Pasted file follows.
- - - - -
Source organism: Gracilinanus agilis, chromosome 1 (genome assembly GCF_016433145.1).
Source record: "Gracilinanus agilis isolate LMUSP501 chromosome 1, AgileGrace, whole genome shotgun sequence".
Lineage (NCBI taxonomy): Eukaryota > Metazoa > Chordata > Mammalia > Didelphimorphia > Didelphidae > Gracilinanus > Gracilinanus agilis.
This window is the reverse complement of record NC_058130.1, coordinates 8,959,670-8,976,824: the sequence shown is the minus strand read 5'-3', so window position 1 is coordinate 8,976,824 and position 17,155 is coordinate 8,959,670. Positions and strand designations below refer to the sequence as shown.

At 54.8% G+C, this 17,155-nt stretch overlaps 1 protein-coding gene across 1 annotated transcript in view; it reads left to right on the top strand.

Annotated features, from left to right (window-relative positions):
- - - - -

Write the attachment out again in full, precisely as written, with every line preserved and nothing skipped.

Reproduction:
Source organism: Gracilinanus agilis, chromosome 1 (genome assembly GCF_016433145.1).
Source record: "Gracilinanus agilis isolate LMUSP501 chromosome 1, AgileGrace, whole genome shotgun sequence".
Lineage (NCBI taxonomy): Eukaryota > Metazoa > Chordata > Mammalia > Didelphimorphia > Didelphidae > Gracilinanus > Gracilinanus agilis.
This window is the reverse complement of record NC_058130.1, coordinates 8,959,670-8,976,824: the sequence shown is the minus strand read 5'-3', so window position 1 is coordinate 8,976,824 and position 17,155 is coordinate 8,959,670. Positions and strand designations below refer to the sequence as shown.

At 54.8% G+C, this 17,155-nt stretch overlaps 1 protein-coding gene across 1 annotated transcript in view; it reads left to right on the top strand.

Annotated features, from left to right (window-relative positions):